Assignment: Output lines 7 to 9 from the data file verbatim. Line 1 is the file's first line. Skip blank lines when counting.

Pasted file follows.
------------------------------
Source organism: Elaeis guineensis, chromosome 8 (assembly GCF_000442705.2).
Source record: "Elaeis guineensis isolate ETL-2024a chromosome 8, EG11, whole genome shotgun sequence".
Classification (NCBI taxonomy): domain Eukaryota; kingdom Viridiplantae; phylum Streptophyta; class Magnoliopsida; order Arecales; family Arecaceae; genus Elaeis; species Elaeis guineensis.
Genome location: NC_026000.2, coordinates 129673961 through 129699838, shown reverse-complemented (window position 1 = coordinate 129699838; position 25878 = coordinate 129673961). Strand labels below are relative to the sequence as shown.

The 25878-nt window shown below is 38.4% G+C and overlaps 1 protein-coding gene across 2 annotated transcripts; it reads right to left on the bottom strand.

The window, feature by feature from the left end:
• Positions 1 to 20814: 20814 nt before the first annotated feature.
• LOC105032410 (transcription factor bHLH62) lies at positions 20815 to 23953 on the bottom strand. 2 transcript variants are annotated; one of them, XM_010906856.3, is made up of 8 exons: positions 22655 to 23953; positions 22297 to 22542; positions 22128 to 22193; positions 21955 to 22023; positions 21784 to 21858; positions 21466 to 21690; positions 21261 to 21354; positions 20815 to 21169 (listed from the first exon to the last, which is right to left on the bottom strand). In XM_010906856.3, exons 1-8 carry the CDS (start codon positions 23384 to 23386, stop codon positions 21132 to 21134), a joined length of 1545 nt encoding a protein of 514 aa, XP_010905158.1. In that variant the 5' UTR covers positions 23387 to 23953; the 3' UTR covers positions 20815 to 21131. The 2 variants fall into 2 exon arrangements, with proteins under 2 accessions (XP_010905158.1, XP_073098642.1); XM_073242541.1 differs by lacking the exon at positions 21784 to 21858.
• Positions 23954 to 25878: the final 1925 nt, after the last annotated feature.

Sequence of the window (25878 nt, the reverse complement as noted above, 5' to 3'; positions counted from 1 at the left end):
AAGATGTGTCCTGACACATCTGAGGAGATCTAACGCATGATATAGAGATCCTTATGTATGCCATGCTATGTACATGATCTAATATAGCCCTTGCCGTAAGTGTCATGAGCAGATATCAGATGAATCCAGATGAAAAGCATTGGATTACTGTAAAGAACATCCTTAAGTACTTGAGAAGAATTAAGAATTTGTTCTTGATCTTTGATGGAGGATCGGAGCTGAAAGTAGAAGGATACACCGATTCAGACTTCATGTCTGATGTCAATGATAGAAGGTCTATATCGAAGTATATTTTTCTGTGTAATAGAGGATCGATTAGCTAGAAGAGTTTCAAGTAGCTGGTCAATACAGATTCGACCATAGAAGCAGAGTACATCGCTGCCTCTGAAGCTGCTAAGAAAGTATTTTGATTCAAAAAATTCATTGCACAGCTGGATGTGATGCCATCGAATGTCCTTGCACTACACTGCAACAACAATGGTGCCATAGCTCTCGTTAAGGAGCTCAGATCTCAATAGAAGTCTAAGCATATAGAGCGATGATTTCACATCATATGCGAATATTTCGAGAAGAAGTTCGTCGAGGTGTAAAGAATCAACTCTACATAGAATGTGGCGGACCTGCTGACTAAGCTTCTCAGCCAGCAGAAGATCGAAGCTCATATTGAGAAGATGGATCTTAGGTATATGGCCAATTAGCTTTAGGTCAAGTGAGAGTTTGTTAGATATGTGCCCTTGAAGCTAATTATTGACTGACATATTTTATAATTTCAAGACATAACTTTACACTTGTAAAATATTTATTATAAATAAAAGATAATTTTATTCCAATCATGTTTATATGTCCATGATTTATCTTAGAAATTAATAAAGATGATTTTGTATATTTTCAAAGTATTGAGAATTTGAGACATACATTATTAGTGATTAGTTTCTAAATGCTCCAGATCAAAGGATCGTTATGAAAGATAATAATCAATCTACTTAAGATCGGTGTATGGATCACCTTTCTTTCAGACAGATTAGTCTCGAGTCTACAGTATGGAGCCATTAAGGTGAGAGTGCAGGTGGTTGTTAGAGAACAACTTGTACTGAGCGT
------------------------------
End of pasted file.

• Positions 1 to 20814: 20814 nt before the first annotated feature.
• LOC105032410 (transcription factor bHLH62) lies at positions 20815 to 23953 on the bottom strand. 2 transcript variants are annotated; one of them, XM_010906856.3, is made up of 8 exons: positions 22655 to 23953; positions 22297 to 22542; positions 22128 to 22193; positions 21955 to 22023; positions 21784 to 21858; positions 21466 to 21690; positions 21261 to 21354; positions 20815 to 21169 (listed from the first exon to the last, which is right to left on the bottom strand). In XM_010906856.3, exons 1-8 carry the CDS (start codon positions 23384 to 23386, stop codon positions 21132 to 21134), a joined length of 1545 nt encoding a protein of 514 aa, XP_010905158.1. In that variant the 5' UTR covers positions 23387 to 23953; the 3' UTR covers positions 20815 to 21131. The 2 variants fall into 2 exon arrangements, with proteins under 2 accessions (XP_010905158.1, XP_073098642.1); XM_073242541.1 differs by lacking the exon at positions 21784 to 21858.
• Positions 23954 to 25878: the final 1925 nt, after the last annotated feature.